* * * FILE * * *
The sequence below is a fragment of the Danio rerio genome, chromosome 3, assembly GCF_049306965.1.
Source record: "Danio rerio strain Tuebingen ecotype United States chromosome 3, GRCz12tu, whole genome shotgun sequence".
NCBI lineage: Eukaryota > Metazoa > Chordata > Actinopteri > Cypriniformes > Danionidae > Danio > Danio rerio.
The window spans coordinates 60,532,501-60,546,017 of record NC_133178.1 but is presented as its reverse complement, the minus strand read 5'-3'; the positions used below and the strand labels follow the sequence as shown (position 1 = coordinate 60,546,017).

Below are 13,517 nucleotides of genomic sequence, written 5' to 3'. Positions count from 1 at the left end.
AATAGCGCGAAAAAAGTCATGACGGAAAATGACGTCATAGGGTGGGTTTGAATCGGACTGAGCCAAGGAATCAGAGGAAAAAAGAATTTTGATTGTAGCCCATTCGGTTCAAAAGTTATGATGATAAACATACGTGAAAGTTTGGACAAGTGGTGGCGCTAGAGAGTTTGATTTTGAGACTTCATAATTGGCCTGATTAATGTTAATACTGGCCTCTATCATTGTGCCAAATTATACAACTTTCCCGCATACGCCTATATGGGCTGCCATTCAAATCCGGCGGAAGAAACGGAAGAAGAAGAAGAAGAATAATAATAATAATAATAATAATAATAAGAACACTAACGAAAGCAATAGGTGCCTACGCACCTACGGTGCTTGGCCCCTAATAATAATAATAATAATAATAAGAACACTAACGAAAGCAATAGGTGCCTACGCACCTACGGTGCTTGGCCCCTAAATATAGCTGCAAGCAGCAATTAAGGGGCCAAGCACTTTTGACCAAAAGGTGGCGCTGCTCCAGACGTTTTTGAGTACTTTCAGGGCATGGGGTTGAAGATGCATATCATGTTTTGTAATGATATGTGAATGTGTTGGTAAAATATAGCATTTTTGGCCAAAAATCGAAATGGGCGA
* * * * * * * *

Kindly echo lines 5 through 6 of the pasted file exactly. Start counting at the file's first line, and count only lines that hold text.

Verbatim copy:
Below are 13,517 nucleotides of genomic sequence, written 5' to 3'. Positions count from 1 at the left end.
AATAGCGCGAAAAAAGTCATGACGGAAAATGACGTCATAGGGTGGGTTTGAATCGGACTGAGCCAAGGAATCAGAGGAAAAAAGAATTTTGATTGTAGCCCATTCGGTTCAAAAGTTATGATGATAAACATACGTGAAAGTTTGGACAAGTGGTGGCGCTAGAGAGTTTGATTTTGAGACTTCATAATTGGCCTGATTAATGTTAATACTGGCCTCTATCATTGTGCCAAATTATACAACTTTCCCGCATACGCCTATATGGGCTGCCATTCAAATCCGGCGGAAGAAACGGAAGAAGAAGAAGAAGAATAATAATAATAATAATAATAATAATAAGAACACTAACGAAAGCAATAGGTGCCTACGCACCTACGGTGCTTGGCCCCTAATAATAATAATAATAATAATAAGAACACTAACGAAAGCAATAGGTGCCTACGCACCTACGGTGCTTGGCCCCTAAATATAGCTGCAAGCAGCAATTAAGGGGCCAAGCACTTTTGACCAAAAGGTGGCGCTGCTCCAGACGTTTTTGAGTACTTTCAGGGCATGGGGTTGAAGATGCATATCATGTTTTGTAATGATATGTGAATGTGTTGGTAAAATATAGCATTTTTGGCCAAAAATCGAAATGGGCGA